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The Kendo team will see its first-ever home action at Roone Arledge Auditorium on Feb. 16.

It’s been more than a year in the making, but Columbia’s kendo team will finally host its first tournament on campus.

The club team, which was formed in 2003, will host NYU, Boston University, Rochester Institute of Technology, and Stony Brook in Roone Arledge Auditorium on Feb. 16 for a competition that will include individual and team matches in bracket-style elimination. 

Captain Mary Quien, SEAS ’14, said that while the club had always wanted to invite other schools to Columbia, reserving space had been an issue.

“At first we wanted to do it in Dodge, because it makes sense, and Levien Gym is a really nice space,” Quien said. “But basically any time you want to reserve Levien Gym, it’s just busy because you have intramural sports and varsity teams.”

The team hasn’t yet participated in any competitions in 2014, but it usually attends two each year—at Harvard and Rutgers. Since the team is young as a whole, it’s rare to place at these tournaments, but Quien says that the more advanced members can spar at respectable level. 

But for the team, the benefits of having a meet go beyond mere practice.

Quien says that she hopes the competition will raise the kendo club’s profile. When she joined, the club was on the brink of extinction, but now has two dozen members—18 of whom joined this year.

“We have a lot of grad students this year and I think they kind of knew what kendo was or had a basic idea of what it entailed before they came in,” club vice president Seokjoon Oh, CC ’14, said. “For the undergrads I think it’s more common that they just think it’s cool and then they join.”

Kendo, in concept, is simple—using a bamboo sword, strike an armor-clad opponent before they strike you. But there are additional rules about which parts of the body can be struck, and technique and form that embody the fighting spirit of kendo—extending even to a required shout on contact.

For Quien, kendo’s draw was its required combination of strength and skill.

“I like the sport aspect of it very much, but you will never just win on brute force,” Quien said. “So there’s a certain skill involved, but you also need a certain strength. I find trying to improve both at the same time is very interesting—it’s a challenge and it’s fun.”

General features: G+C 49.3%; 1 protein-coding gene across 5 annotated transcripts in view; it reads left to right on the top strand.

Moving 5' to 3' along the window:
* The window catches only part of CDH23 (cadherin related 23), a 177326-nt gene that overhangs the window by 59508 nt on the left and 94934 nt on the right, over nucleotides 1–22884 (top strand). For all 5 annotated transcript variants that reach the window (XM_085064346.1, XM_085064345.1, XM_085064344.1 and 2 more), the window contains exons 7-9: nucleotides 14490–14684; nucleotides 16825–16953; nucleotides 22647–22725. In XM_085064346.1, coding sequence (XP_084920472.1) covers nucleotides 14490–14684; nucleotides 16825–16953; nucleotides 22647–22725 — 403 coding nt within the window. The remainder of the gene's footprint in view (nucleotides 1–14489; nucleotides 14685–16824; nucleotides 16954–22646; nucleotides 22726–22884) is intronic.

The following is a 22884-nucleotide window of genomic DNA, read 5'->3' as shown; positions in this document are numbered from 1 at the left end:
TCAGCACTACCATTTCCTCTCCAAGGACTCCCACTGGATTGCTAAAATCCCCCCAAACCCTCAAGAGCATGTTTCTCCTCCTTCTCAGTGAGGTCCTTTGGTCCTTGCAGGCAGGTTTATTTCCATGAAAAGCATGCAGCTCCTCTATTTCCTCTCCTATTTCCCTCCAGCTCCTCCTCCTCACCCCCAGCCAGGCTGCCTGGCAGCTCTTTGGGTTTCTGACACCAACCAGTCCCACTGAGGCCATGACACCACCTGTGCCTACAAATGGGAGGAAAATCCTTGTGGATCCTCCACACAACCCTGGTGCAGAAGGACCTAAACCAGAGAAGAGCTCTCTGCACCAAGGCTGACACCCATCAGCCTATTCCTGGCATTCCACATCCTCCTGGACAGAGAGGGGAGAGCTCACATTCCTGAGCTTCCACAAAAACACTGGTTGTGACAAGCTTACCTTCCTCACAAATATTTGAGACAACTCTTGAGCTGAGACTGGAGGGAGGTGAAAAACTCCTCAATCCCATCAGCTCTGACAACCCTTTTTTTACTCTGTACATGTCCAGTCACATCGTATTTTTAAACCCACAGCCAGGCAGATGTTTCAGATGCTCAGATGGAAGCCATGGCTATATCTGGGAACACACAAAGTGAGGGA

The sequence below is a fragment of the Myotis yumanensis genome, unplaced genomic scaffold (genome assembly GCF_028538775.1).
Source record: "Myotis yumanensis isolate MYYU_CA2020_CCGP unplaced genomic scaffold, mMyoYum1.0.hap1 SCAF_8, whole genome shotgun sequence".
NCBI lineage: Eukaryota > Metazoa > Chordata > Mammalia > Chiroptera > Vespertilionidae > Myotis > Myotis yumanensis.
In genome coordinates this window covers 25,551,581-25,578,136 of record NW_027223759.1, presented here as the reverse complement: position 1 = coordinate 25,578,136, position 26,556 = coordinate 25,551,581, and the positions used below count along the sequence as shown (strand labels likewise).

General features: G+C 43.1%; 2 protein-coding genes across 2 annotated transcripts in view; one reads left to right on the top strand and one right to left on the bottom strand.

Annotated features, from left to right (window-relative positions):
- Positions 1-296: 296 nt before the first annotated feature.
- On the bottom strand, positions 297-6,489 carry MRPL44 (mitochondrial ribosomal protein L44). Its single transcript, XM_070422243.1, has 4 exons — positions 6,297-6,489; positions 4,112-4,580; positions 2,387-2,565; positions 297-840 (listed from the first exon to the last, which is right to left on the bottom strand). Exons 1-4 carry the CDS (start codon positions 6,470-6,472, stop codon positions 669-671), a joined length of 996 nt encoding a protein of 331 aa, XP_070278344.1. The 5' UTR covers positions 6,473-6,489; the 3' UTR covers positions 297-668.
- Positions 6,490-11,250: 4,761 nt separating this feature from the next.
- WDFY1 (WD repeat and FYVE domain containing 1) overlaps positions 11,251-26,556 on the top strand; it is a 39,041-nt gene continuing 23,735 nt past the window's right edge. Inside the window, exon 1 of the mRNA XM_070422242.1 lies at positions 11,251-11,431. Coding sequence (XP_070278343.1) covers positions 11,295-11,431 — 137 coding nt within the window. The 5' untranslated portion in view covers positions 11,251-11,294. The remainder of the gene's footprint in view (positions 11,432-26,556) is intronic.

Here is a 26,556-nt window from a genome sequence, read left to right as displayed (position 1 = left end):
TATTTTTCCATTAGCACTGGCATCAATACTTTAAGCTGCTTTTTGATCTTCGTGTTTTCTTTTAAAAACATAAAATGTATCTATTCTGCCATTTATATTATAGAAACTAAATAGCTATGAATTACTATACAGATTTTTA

Oh, on the other hand, enjoys most the sparring.

“I just love getting into armor and fighting people,” he said. “It’s like hitting people with sticks—it doesn’t get better than that.”

Only five of the team’s 24 members will spar at Sunday’s tournament, since most are beginners and not ready to compete. Because of the team’s youth, each weekly practice begins with drills to work on basic skills. Afterward, the more advanced members practice with their armor.

The team’s coach, or sensei, is seventh-degree black belt Noboru Kataoka. According to Quien, one of Kataoka’s strengths is understanding how to manage a team with members of varying skill levels.

Members of the team are also involved in the city’s kendo community, helped by the fact that Kataoka owns a dojo on the Upper East Side. Kataoka invites some team members to his dojo to practice, although treasurer Aaron Tierney, CC ’15, said most of the team practices at Columbia.

Since kendo is not a popular sport, the team’s members say they are also looking forward to meeting other kendo competitors from the Northeast this weekend.

Still, club members also said the biggest positive of the weekend, regardless of how they perform, will be increased exposure on campus.

“It’s just really nice to be able to improve our club’s status in the community, and then the more people know about it, the better for us,” Quien said. | @molliegalchus

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